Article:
No one expected the 2016 reboot of Doom to be good, let alone the incredible blast of demon-crunching action it turned out to be. Doom 2016 achieved a wonderful thing: it was very dumb but also extremely smart. While its story was nonexistent and its aesthetic was ripped from the walls of a teenage metalhead, its combat was a fast-paced, pitch-perfect blend of thoughtful mechanics that never got old.
For the sequel, id Software had the strongest of bases to work from. The studio could’ve easily done what it did for the original game’s sequel, Doom II: Hell on Earth, and essentially just crank out a bunch of new levels. Instead, Doom Eternal dramatically expands the scope of Doom, jacking up the action in all directions. The result is a game that’s impossibly extra, and not always for the better. But in most ways, Doom Eternal is a glorious, hilarious delight.
Like 1994’s Doom II, Doom Eternal sees your space marine brotagonist return from hell to find Earth besieged by demons. Billions have been slaughtered, but no one is fighting alongside you, really. It has simply fallen on you to fix this situation because you are the Doom guy. In a nice touch, id didn’t contrive a way to strip you of your acquired abilities from the last game; previously unlockable things like double-jump and the chainsaw are accessible to you right from the beginning. You even start out with a shotgun.
This frees up Doom Eternal to offer a more kinetic, exciting experience as soon as you see the title screen fade out. The level design is far more open, diverse, and vertical than in Doom 2016; survival is about acrobatics as much as it is headshots. There aren’t many first-person shooters that show such a creative approach to moving through space. Doom Eternal is frequently reminiscent of Titanfall 2 in its almost Nintendo-esque lack of restraint when it comes to constructing elaborate, dangerous environments. Sometimes, you’ll literally see spinning fire bars straight out of Super Mario Bros.
This extends to the combat arenas, which benefit from the expanded focus on movement. You’ll often find yourself, say, swinging from a bar to avoid an energy blast from an enemy before shooting them on the way down and gorily dispatching them with one of their own limbs in the space of a second or two. That such a thing is even possible is the result of Doom Eternal’s unique system-driven combat, which is mostly unchanged from its predecessor.
Doom’s combat is like the video game equivalent of an expertly cooked Wagyu burger. You can appreciate the incredible artistry and the beautiful marbling if you look closely, or you can just chow the hell down. Here’s how it works: you have guns, obviously, and you can use them to kill scary monsters. But if you do the right amount of damage before sending them back to the underworld, they’ll stagger back and glow orange, opening the door for you to perform a gruesome finishing move and restore some health at the same time. Your chainsaw, meanwhile, is a one-button option that can be used to carve enemies apart and gain some more ammo; the only catch there is you need to find gas to keep its tank full. You also have a flamethrower that can toast demons and bestow you with armor, but that ability resets on a timer.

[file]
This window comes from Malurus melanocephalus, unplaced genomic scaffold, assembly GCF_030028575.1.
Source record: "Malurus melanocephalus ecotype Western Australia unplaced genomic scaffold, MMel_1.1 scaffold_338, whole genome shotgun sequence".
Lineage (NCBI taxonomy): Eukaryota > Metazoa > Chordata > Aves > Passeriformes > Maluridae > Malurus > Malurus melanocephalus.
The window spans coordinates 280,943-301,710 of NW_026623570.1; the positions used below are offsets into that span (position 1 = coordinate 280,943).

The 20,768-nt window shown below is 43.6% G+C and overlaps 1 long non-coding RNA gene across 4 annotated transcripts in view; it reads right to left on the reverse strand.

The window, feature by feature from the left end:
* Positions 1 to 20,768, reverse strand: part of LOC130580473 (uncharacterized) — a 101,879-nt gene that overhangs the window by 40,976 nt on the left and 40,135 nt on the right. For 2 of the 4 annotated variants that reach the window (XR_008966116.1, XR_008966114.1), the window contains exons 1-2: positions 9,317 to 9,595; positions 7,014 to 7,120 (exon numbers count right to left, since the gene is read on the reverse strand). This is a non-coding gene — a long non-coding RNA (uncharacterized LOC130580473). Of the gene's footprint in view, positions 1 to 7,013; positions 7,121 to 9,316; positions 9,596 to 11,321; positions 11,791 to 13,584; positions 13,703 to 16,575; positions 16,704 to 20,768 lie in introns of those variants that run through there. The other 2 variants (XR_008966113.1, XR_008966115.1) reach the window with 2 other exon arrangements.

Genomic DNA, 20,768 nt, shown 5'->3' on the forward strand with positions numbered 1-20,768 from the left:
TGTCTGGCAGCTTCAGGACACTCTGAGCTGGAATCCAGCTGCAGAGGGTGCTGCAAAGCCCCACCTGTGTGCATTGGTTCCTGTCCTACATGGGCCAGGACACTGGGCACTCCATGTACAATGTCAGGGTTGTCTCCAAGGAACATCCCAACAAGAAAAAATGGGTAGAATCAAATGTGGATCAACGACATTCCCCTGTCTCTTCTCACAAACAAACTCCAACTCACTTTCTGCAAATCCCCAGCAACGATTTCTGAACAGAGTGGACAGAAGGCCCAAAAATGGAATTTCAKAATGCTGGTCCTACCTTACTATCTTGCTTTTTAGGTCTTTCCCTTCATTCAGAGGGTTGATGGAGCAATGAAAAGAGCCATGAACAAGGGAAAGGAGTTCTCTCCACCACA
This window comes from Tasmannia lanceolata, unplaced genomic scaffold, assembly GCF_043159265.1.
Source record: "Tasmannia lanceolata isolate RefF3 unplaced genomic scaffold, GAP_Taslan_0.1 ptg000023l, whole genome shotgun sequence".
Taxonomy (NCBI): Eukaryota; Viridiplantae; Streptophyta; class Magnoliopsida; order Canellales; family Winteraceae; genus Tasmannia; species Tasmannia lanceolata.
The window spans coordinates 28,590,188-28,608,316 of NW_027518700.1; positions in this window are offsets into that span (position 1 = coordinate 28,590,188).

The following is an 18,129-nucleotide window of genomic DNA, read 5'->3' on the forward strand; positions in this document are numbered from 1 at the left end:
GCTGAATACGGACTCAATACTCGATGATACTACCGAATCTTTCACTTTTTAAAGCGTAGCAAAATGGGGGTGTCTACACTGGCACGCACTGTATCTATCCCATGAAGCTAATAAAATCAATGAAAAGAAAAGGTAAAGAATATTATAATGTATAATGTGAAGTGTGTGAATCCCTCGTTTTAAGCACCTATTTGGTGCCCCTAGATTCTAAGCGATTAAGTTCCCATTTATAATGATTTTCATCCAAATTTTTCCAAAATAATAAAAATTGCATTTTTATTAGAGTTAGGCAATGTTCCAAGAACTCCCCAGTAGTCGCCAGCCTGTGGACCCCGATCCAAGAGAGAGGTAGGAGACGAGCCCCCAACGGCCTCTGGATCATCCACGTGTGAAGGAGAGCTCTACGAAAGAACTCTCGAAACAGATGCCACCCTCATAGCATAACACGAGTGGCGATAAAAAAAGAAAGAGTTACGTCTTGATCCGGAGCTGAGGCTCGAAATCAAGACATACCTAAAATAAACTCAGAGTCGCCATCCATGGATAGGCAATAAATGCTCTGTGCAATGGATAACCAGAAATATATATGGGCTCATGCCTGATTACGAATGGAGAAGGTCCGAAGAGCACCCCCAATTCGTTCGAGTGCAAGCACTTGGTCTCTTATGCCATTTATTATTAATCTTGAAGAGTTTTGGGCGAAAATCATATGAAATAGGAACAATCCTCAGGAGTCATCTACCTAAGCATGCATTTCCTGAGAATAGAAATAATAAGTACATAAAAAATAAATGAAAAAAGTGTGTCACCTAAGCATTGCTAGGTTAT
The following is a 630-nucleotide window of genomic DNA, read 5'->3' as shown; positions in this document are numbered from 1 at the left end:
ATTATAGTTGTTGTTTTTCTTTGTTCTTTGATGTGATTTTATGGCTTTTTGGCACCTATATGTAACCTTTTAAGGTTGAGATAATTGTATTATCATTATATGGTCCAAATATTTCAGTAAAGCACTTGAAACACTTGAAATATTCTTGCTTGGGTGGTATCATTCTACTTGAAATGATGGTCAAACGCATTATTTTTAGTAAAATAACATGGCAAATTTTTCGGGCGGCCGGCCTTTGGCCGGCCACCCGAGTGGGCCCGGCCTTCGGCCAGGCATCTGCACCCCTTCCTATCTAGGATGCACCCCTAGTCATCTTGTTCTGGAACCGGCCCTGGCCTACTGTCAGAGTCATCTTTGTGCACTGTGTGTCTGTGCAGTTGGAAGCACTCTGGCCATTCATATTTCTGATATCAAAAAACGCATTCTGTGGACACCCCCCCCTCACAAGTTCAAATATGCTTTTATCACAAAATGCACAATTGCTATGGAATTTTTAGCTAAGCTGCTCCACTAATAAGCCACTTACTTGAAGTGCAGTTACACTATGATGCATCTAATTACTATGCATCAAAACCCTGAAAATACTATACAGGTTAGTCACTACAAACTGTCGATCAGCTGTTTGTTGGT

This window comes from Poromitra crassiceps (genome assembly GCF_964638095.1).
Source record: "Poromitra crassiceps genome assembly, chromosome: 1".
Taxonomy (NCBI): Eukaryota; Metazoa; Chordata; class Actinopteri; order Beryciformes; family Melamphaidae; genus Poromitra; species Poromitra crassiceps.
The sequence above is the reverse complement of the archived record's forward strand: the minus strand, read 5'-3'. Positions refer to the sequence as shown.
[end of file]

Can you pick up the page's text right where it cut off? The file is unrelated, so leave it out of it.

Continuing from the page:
Doom Eternal’s new additions include an ice bomb that freezes enemies in place and a “blood punch” attack that breaks through armor, but the basic flow feels more or less the same. Battles will typically see you use most of your abilities in a perpetual whirlwind of resource management, killing enemies a certain way depending on what they’re weak to, which color they’re glowing, and what you’re running low on in the heat of the moment. At its best, Doom Eternal feels like Guitar Hero: you enter the zone and do what needs to be done almost without thinking.
Speaking of guitars, Doom Eternal’s soundtrack is pitch-perfect. Australian composer Mick Gordon has returned to deliver another original score, which continues to be metal as hell and perfectly suited to Doom’s aesthetic. Gordon’s work is intense and original, blending industrial sounds with deep bassy grooves that serve as a pulsating backdrop to the demonic action. It’s perhaps the most acute example of how well id has handled the tone and vibe of the new Doom games. Doom always had cool music, but it would have been the easiest thing in the world to re-create the early games’ famous MIDI jams with butt-rock guitars. Instead, Gordon has carved out an iconoclastic sound that people will come to identify with Doom just as much as the ’90s soundtracks.
For all of its satisfying, sparse design, Doom Eternal does occasionally overextend itself. Things like the weapon upgrade system feel like meaningless busywork, while the addition of a hub world-style spaceship doesn’t bring much of interest. And while most of the story is largely ignorable and told through a lore database, you’re still presented with a lot of exposition and cutscenes that outstay their welcome. There is definitely a sense that Doom Eternal wants to be a little more than it should be.
I get it. Doom Eternal’s combat is incredible, but I couldn’t play it for hours on end, so I appreciate the attempt to break things up a bit. The problem is that I don’t really like much about Doom Eternal other than the seconds I spend balletically blasting demons in a destroyed world that just so happens to be perfect for parkour. Fortunately, those seconds make up the vast majority of the game and are more entertaining than basically any other shooter out there today.
Doom Eternal isn’t quite as focused as its predecessor, and sometimes it gets bogged down in unnecessary additions. But they don’t compromise the core experience, which is as giddily indulgent as anything else you’ll play all year. Doom Eternal is a bigger, more ambitious version of Doom, and for the most part, that’s exactly as much fun as it sounds.
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